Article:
Do Any Diet Pills Actually Work? Experts Weigh In

by Jessica Smith, REDBOOK

You see ads for them constantly-all touting the alluring promise of rapid weight loss in a pill. But do over the counter (OTC) diet pills really work? And is it safe to take them? We asked experts to weigh in on the reality of those pill promises.

Do they work?

"Diet pills do offer support for many people trying to lose weight. However, most of my clients who report benefits (from taking diet pills) have them only short-term, and the regain more weight than they have lost with in a few weeks following cessation of the medication," says Lisa Cohn, a registered dietitian, and president of Park Avenue Nutrition in New York City. "And while some pills may help suppress appetite, they don't do anything to promote long-term weight loss. Without nutrition education, dietary changes, and skills for self-management-the pill approach is sure to fail once it is stopped. The business of losing weight includes selling pills, not addressing the basis of the eating problem and creating a dependent group of people (failure breeds more business)."

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"I have had many patients come in requesting diet pills or are on them at the time of their initial visit, but usually after we carefully investigate their diet, lifestyle, emotional relationship to food and supplements we are able to agree that the diet pill is not going to be the answer in successful weight loss," says Dr. Jaime Schehr, a naturopathic doctor and registered dietitian in New York City. "I have not seen any success with diet pills sustained weight loss. Diet pills usually contain laxatives, diuretics and or caffeine that can cause a person to lose significant amounts of water, which presents as weight loss. I believe that if there were a pill available that effectively produced weight loss, more people would be taking it and our obesity rates would likely decline. For now, I recommend the old fashioned way of diet and exercise."

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Are they safe?

According to the Mayo Clinic, OTC diet pills aren't held to the same standards as prescription medications, so they can be sold with more limited evidence of effectiveness and safety-meaning consumers need to be even more wary of OTC products.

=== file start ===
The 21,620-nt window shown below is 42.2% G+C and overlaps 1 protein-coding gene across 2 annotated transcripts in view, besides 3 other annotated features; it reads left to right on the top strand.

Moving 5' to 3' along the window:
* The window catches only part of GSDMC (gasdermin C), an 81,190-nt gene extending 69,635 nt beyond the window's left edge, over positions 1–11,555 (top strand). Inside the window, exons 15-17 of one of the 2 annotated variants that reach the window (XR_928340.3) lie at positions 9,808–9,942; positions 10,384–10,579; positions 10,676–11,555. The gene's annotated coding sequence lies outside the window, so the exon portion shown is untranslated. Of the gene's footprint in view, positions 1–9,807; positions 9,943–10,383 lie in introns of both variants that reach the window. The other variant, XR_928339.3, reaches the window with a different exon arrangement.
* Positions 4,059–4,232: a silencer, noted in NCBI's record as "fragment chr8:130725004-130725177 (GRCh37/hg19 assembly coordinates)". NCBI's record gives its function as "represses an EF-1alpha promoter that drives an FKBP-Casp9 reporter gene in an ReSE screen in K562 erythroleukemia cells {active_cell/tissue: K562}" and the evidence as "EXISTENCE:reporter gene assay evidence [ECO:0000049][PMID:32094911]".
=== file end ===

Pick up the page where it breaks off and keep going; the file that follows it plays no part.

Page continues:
"OTC diet pills are the most readily available, and the most abused, says Cohn. "And they have a wide range of side effects-including altered heart rate, create digestive distress, dehydration, disrupt sleep patterns and interference with vitamin absorption."

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"Some of the most dangerous ingredients found in diet pills include Ephedra (ma huang), S. cordifolia (country mallow), phenolphthalein (a laxative suspected to be cancer causing). Recently some diet pills have been manufactured with ingredients that are supposed to only available as prescriptive medications, which need to be closely monitored by a physician including sibutarmine (an appetite suppressant), HcG (a pregnancy hormone), phenytoin (an antiseizure medication) and bumetanide (a diuretic). Diet pills with the above ingredients should be avoided. Other common ingredients in diet pills include xenical, chitosan, conjugated linoleic acid (CLA), green tea extract, laxatives and caffeine. These ingredients may be less dangerous than the previously noted but should be used with caution and under the supervision of a physician," says Dr. Schehr.

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The bottom line? Most OTC pills have limited benefits, at best, and won't help over the long term. And worse, many of their side effects outweigh any of their limited benefits. Why take chances with your health? Stick with dietary and exercise changes for a healthy, slim body-sans side effects.

Jessica Smith is a certified fitness lifestyle expert and creator of the 10 Pounds Down DVD series.

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Reprinted with permission of Hearst Communications, Inc.

photo credit: Peter Dazeley